Mouse models for filovirus infections. Academic Article Review uri icon

start page

  • 1477

end page

  • 1508

abstract

  • The filoviruses marburg- and ebolaviruses can cause severe hemorrhagic fever (HF) in humans and nonhuman primates. Because many cases have occurred in geographical areas lacking a medical research infrastructure, most studies of the pathogenesis of filoviral HF, and all efforts to develop drugs and vaccines, have been carried out in biocontainment laboratories in non-endemic countries, using nonhuman primates (NHPs), guinea pigs and mice as animal models. NHPs appear to closely mirror filoviral HF in humans (based on limited clinical data), but only small numbers may be used in carefully regulated experiments; much research is therefore done in rodents. Because of their availability in large numbers and the existence of a wealth of reagents for biochemical and immunological testing, mice have become the preferred small animal model for filovirus research. Since the first experiments following the initial 1967 marburgvirus outbreak, wild-type or mouse-adapted viruses have been tested in immunocompetent or immunodeficient mice. In this paper, we review how these types of studies have been used to investigate the pathogenesis of filoviral disease, identify immune responses to infection and evaluate antiviral drugs and vaccines. We also discuss the strengths and weaknesses of murine models for filovirus research, and identify important questions for further study.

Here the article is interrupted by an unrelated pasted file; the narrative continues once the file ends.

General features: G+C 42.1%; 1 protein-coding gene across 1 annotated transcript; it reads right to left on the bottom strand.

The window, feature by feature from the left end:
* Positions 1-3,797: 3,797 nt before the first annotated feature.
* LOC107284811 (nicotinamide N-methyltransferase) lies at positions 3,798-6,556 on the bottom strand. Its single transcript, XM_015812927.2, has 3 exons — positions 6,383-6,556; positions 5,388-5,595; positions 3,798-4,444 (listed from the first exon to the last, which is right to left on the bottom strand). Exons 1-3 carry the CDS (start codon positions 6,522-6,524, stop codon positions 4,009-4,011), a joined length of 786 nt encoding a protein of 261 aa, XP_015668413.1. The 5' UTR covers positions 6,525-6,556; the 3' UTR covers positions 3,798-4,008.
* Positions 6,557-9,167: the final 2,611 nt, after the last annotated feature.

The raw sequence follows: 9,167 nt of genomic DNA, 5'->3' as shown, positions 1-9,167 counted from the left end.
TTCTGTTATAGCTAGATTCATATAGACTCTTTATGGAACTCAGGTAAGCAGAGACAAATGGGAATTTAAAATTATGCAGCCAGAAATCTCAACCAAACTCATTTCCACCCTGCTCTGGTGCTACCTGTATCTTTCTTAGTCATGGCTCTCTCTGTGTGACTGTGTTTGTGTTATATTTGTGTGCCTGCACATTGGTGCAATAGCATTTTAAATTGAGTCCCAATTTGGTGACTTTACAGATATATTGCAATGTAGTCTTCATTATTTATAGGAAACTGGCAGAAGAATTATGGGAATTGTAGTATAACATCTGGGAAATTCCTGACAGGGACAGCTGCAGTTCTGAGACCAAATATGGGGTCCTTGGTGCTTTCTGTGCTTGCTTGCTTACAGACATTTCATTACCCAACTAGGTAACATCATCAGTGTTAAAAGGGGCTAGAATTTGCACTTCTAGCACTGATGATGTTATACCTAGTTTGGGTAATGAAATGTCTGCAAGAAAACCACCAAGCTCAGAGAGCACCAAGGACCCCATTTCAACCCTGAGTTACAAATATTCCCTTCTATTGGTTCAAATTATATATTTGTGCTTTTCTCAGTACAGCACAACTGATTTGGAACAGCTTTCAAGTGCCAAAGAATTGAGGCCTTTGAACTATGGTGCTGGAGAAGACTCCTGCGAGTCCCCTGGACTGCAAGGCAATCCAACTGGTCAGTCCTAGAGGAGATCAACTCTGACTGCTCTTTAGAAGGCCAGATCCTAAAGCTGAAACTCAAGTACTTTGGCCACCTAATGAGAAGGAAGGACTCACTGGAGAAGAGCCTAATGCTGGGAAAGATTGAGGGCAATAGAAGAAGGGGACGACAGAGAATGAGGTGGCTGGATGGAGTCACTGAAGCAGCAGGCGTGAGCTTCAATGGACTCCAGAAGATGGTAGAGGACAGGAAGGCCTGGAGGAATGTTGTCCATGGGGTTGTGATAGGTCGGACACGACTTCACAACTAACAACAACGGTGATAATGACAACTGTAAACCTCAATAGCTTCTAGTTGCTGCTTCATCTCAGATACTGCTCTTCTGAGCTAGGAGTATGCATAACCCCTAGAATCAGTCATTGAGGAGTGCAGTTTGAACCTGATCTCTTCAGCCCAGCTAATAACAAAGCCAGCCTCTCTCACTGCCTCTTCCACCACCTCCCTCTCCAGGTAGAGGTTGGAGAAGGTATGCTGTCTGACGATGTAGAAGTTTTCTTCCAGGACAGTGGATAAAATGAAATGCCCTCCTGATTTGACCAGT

date/time value

  • 2012

Digital Object Identifier (DOI)

  • 10.3390/v4091477

PubMed Identifier

  • 23170168

volume

  • 4

number

  • 9

keywords

  • Animals
  • Disease Models, Animal
  • Ebolavirus
  • Hemorrhagic Fever, Ebola
  • Marburg Virus Disease
  • Marburgvirus
  • Mice